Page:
Government vs Market
Chapter 3: Reform 1979–1989: building market institutions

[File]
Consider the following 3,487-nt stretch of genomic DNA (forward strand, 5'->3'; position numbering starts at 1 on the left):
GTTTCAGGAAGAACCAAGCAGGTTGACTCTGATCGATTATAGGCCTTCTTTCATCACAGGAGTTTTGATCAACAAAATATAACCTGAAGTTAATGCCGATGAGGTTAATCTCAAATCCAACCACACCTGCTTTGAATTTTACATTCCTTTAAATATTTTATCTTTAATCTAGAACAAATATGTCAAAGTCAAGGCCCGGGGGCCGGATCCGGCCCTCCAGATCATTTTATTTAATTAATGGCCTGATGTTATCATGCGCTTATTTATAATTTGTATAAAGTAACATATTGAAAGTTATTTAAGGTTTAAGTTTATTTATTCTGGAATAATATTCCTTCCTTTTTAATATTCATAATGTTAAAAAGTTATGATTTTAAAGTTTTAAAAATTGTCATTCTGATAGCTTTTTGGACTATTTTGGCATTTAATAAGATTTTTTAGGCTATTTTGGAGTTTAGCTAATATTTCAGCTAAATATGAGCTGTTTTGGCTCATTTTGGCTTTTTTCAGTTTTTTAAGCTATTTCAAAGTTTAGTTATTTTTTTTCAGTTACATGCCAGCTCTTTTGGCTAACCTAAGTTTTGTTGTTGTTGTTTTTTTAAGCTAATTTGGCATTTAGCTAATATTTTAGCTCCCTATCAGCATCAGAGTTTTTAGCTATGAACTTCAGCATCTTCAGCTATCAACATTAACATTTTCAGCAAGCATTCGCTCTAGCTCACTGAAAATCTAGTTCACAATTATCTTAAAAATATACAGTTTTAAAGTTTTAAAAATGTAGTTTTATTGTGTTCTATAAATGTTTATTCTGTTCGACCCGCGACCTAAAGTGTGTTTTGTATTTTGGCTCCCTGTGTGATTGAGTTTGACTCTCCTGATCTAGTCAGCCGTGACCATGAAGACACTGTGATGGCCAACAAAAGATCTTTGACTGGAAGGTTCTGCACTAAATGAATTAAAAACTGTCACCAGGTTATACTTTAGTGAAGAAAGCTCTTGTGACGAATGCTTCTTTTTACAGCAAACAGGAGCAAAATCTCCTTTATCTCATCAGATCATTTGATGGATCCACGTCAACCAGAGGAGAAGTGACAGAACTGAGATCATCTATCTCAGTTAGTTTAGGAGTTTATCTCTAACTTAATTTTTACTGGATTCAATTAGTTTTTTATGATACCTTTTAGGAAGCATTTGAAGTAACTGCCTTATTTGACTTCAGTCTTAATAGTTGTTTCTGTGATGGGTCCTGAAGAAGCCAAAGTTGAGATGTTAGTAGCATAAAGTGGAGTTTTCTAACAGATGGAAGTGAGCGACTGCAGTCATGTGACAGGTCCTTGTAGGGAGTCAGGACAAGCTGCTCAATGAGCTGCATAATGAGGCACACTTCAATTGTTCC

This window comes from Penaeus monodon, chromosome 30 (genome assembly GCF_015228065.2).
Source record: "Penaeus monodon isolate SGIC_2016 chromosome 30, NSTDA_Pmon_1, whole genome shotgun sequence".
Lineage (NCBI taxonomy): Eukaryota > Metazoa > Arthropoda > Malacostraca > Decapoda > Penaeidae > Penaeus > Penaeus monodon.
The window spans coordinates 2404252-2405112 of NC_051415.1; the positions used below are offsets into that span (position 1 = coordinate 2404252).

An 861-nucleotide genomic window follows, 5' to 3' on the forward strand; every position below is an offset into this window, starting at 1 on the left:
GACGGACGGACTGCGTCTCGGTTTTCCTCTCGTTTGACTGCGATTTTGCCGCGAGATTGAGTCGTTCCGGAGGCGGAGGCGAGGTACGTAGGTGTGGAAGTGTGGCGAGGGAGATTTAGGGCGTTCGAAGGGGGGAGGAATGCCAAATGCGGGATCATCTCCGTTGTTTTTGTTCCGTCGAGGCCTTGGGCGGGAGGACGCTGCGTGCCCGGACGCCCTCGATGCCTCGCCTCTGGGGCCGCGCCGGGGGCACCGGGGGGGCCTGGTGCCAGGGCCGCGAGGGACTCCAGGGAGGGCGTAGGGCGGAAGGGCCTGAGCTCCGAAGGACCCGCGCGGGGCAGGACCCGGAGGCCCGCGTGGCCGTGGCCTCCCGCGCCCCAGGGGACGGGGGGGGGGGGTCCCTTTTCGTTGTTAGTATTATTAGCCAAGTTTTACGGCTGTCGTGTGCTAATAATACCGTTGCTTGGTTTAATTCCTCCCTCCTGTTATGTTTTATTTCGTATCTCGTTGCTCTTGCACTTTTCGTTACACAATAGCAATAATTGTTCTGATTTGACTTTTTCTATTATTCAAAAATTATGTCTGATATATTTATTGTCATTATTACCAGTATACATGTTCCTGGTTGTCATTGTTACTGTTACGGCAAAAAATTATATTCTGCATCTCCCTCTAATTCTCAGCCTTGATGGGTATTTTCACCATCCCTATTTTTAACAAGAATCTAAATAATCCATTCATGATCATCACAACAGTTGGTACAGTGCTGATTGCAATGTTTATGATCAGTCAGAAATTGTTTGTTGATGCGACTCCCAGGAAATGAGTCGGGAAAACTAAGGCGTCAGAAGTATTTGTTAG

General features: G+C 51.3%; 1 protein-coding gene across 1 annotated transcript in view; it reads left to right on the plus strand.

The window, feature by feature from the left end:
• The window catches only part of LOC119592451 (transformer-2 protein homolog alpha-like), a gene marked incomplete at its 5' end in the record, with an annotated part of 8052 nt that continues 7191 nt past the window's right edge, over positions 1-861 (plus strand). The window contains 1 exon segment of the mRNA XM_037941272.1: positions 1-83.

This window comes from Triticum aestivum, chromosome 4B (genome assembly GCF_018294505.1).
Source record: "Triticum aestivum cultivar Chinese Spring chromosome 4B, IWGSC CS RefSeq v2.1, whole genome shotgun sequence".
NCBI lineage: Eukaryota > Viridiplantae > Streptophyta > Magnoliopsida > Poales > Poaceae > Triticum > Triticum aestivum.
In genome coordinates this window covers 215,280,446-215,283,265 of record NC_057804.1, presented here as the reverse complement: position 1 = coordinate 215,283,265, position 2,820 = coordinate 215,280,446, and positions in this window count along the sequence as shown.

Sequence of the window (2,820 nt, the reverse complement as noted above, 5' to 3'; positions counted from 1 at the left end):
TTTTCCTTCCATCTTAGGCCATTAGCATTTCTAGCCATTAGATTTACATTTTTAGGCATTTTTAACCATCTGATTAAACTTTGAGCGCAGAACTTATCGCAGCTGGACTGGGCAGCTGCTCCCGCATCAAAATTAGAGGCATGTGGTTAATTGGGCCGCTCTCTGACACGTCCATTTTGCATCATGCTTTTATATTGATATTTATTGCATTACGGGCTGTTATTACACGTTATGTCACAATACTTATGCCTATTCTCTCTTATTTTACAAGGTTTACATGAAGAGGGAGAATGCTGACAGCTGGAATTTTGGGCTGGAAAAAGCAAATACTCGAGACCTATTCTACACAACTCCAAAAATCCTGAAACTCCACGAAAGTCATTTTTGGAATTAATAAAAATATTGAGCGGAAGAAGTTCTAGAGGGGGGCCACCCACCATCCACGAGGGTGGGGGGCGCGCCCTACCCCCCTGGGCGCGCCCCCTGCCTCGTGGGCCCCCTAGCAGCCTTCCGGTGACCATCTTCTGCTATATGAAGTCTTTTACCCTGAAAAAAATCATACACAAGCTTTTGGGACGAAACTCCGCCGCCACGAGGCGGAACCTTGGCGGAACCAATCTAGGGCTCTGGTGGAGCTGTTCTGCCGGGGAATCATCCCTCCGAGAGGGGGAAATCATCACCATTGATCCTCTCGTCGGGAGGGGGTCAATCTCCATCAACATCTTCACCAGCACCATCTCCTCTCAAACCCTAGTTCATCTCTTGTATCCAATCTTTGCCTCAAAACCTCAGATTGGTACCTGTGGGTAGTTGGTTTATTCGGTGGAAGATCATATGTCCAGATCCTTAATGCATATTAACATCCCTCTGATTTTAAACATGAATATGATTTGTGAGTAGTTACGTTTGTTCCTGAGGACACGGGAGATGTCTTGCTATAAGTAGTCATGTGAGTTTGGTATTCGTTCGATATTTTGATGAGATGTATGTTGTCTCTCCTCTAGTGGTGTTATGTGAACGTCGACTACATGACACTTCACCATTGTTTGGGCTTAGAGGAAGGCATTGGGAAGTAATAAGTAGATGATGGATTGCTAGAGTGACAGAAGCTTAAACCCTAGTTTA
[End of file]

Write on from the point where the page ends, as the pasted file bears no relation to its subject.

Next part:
The Cultural Revolution and the experience of the planned economy in China from the 1950s to the 1970s wiped out almost all the institutions and mechanisms a market economy needed. The task of reform was to rebuild all these institutions of a market economy from nothing and to improve the efficiency of the economy. The reform was started in rural areas. In the late 1970s, attempts to distribute plots to households started in poor villages, such as Xiaogang in Anhui Province, initiated by peasants. These reforms spread nationwide, gave user rights to peasants, and were supported by the leadership. The reform was successful and ended the food shortage in several years. Instead of taking a strategy of rapid privatisation as in many transition countries, China took an alternative approach in the 1980s by giving managers of state-owned enterprises incentives by implementing a management contract responsibility system. This reform failed due to the more complicated situation in the urban area. The government also relaxed its control of prices for consumer goods by using a dual-track approach. Under this approach, a free market was allowed to emerge, while the old planned system continued to exist. Government power was decentralised and the door to foreign investors was re-opened. The Tiananmen Square events in 1989 ended the dream of a Western-style political reform.
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